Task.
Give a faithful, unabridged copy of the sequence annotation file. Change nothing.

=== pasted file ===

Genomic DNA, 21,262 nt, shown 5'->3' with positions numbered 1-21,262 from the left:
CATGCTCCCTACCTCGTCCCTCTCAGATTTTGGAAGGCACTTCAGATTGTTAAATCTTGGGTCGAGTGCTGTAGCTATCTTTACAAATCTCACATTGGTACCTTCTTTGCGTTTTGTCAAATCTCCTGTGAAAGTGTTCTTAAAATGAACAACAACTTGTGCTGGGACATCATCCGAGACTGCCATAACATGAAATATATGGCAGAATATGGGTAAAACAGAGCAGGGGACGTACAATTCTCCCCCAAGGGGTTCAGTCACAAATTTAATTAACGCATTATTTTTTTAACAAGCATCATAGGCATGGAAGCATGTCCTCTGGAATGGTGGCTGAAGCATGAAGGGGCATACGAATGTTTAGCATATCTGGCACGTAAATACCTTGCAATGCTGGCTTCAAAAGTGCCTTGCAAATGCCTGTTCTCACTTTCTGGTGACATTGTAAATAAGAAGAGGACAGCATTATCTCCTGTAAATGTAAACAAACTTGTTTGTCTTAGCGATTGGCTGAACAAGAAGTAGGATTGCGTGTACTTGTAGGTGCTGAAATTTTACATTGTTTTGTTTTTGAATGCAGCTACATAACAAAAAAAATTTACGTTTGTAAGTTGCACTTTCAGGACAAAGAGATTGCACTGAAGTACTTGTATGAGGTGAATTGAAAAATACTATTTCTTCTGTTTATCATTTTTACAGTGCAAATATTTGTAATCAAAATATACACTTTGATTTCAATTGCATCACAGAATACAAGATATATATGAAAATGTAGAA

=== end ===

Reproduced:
Genomic DNA, 21,262 nt, shown 5'->3' with positions numbered 1-21,262 from the left:
CATGCTCCCTACCTCGTCCCTCTCAGATTTTGGAAGGCACTTCAGATTGTTAAATCTTGGGTCGAGTGCTGTAGCTATCTTTACAAATCTCACATTGGTACCTTCTTTGCGTTTTGTCAAATCTCCTGTGAAAGTGTTCTTAAAATGAACAACAACTTGTGCTGGGACATCATCCGAGACTGCCATAACATGAAATATATGGCAGAATATGGGTAAAACAGAGCAGGGGACGTACAATTCTCCCCCAAGGGGTTCAGTCACAAATTTAATTAACGCATTATTTTTTTAACAAGCATCATAGGCATGGAAGCATGTCCTCTGGAATGGTGGCTGAAGCATGAAGGGGCATACGAATGTTTAGCATATCTGGCACGTAAATACCTTGCAATGCTGGCTTCAAAAGTGCCTTGCAAATGCCTGTTCTCACTTTCTGGTGACATTGTAAATAAGAAGAGGACAGCATTATCTCCTGTAAATGTAAACAAACTTGTTTGTCTTAGCGATTGGCTGAACAAGAAGTAGGATTGCGTGTACTTGTAGGTGCTGAAATTTTACATTGTTTTGTTTTTGAATGCAGCTACATAACAAAAAAAATTTACGTTTGTAAGTTGCACTTTCAGGACAAAGAGATTGCACTGAAGTACTTGTATGAGGTGAATTGAAAAATACTATTTCTTCTGTTTATCATTTTTACAGTGCAAATATTTGTAATCAAAATATACACTTTGATTTCAATTGCATCACAGAATACAAGATATATATGAAAATGTAGAA